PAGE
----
Marijuana continues to be a hot topic in drug policy. Nearly three fourths of drug policy legislation introduced at the state level tracked by S.O.S. is marijuana-related. Over time we have witnessed trends moving away from efforts to decriminalize personal possession amounts of marijuana to legislation that creates a commercialized pot industry by legalizing the possession, cultivation, distribution and retail sale of marijuana.
Marijuana as Medicine
Marijuana remains a Schedule I drug because it has no accepted medical value and has a high potential for addiction. There is no scientifically documented benefit for the use of crude marijuana for any medical purpose. In fact, crude smoked marijuana has been rejected by major reputable national medical associations in the country including the American Medical Association, the National Multiple Sclerosis Society, and the American Cancer Society.
The Food and Drug Administration (FDA) does not approve of the use of smoked marijuana medical purposes and its use is, therefore, unregulated. This has significant implications for patient care since there are too many health risks associated with such use. Past evaluations by several Department of Health and Human Services (HHS) agencies, including the FDA, Substance Abuse and Mental Health Services Administration (SAMHSA) and National Institute for Drug Abuse (NIDA), found no sound scientific studies supported medical use of marijuana for treatment in the United States and no animal or human data supported the safety or efficacy of marijuana for general medical use.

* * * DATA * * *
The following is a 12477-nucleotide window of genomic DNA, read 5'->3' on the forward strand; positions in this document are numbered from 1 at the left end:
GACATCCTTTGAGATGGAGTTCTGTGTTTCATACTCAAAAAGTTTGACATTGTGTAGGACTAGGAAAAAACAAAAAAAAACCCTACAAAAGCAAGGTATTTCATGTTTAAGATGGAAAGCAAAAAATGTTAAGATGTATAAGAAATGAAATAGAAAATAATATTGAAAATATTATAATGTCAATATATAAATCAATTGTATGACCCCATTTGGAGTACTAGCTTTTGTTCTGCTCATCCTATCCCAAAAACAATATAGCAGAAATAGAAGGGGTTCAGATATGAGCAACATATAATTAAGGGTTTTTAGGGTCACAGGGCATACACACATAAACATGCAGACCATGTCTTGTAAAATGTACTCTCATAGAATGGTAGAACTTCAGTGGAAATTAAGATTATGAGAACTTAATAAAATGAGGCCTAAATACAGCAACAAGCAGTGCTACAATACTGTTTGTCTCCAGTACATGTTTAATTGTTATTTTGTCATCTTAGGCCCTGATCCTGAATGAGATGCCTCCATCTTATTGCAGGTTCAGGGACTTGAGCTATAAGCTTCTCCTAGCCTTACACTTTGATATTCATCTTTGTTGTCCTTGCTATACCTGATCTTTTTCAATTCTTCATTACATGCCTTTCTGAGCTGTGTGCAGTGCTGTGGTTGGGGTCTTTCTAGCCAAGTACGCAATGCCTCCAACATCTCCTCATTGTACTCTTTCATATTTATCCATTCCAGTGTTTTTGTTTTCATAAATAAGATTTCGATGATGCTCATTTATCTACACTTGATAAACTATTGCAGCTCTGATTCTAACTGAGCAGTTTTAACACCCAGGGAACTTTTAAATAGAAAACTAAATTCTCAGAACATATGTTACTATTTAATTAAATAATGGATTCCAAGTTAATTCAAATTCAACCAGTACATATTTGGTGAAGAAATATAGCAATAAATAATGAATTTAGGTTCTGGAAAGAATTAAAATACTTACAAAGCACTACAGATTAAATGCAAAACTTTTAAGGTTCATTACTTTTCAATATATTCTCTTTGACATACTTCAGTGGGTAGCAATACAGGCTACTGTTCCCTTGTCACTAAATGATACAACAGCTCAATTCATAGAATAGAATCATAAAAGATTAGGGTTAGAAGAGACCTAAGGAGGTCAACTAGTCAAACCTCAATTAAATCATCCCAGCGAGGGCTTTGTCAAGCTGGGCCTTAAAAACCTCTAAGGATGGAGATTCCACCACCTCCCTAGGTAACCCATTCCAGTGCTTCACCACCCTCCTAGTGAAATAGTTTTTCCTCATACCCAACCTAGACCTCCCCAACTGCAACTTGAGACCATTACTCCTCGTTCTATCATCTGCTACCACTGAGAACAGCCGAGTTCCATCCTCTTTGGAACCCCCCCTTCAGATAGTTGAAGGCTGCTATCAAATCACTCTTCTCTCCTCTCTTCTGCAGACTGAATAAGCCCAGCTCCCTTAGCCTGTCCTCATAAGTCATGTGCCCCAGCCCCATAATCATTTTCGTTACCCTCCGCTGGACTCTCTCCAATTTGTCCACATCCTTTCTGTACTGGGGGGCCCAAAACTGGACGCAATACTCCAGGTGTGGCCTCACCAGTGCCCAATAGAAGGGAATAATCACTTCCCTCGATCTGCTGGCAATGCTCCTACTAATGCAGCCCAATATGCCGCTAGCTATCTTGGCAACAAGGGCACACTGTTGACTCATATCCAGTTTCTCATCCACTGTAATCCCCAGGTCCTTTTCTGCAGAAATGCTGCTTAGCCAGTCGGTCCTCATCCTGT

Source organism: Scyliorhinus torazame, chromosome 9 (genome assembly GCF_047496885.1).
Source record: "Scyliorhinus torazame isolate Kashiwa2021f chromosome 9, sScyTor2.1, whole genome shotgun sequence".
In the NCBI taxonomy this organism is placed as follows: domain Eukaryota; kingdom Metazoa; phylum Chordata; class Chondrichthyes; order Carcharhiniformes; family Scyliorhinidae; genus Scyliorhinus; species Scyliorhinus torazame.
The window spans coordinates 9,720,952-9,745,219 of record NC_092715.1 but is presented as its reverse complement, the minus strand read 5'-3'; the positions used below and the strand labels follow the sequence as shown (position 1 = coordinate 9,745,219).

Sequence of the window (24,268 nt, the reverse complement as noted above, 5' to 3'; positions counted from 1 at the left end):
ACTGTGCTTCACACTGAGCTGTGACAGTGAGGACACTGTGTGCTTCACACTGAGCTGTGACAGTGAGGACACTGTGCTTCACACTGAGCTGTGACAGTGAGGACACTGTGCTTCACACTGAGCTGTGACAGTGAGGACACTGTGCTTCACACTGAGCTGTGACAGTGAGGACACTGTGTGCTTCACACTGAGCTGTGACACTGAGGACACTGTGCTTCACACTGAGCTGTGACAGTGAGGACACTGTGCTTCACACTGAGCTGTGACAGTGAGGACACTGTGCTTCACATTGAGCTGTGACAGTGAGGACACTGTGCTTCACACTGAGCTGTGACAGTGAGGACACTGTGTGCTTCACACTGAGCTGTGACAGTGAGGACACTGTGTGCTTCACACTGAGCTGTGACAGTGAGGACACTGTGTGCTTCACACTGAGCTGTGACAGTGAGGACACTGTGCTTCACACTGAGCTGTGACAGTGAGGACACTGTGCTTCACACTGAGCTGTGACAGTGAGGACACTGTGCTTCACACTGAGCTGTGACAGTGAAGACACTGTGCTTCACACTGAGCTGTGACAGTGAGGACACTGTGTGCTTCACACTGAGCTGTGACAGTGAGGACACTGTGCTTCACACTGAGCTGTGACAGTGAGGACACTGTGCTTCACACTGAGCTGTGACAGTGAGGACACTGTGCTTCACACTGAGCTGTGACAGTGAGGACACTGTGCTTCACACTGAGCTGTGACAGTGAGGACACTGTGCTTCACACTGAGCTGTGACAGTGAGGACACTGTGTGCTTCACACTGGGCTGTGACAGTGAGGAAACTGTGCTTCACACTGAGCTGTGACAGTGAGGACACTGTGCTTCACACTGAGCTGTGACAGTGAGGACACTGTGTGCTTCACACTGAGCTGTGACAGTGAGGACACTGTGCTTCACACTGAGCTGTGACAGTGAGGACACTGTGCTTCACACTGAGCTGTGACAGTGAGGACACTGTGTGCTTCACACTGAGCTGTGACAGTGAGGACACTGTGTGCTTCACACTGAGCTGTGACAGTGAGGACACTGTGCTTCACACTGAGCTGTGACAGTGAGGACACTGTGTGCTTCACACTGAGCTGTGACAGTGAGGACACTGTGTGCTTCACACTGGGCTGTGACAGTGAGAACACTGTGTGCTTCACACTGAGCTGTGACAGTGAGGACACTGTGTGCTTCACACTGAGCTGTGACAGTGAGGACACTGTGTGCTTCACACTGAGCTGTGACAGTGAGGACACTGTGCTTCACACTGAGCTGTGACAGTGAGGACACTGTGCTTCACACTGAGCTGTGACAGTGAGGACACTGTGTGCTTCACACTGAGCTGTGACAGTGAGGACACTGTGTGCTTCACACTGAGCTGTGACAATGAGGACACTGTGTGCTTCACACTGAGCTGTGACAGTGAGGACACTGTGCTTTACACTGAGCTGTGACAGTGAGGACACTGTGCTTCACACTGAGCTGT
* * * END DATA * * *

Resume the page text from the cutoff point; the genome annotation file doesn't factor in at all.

Similar to the poppy plant, there are components of the marijuana plant that have medical potential. In fact there are cannabis-based medications already approved by the FDA and currently prescribed for use under doctor supervision. Several other products are in different stages of the approval process. These products are developed from extracts of specific components of marijuana similar to how opioids are extracts from opium. Marijuana should not be exempt from the FDA approval process. Consumers rely on the rigorous process for efficacy and protection.
“Recreational” use of marijuana is now legal in four states (Alaska, Colorado, Oregon and Washington) and the District of Columbia. When voted on, many were led to believe the movement was about alleviating an overcrowded prison system by not arresting those in passion of minor amounts of marijuana. In reality, less than 1% of inmates in federal prison are there for simple marijuana possession and what legalization was really about was the creation of a commercial marijuana industry. Far more liberal that what is allowed in the Netherlands, these states have legalized the cultivation, distribution, possession and retail sale of marijuana.
The consequences have been disastrous and have resulted in an increase in youth and adult use, increased traffic fatalities caused by drivers high on marijuana, increased ER visits and calls to poison control and a decrease in perception of harm associated with marijuana use.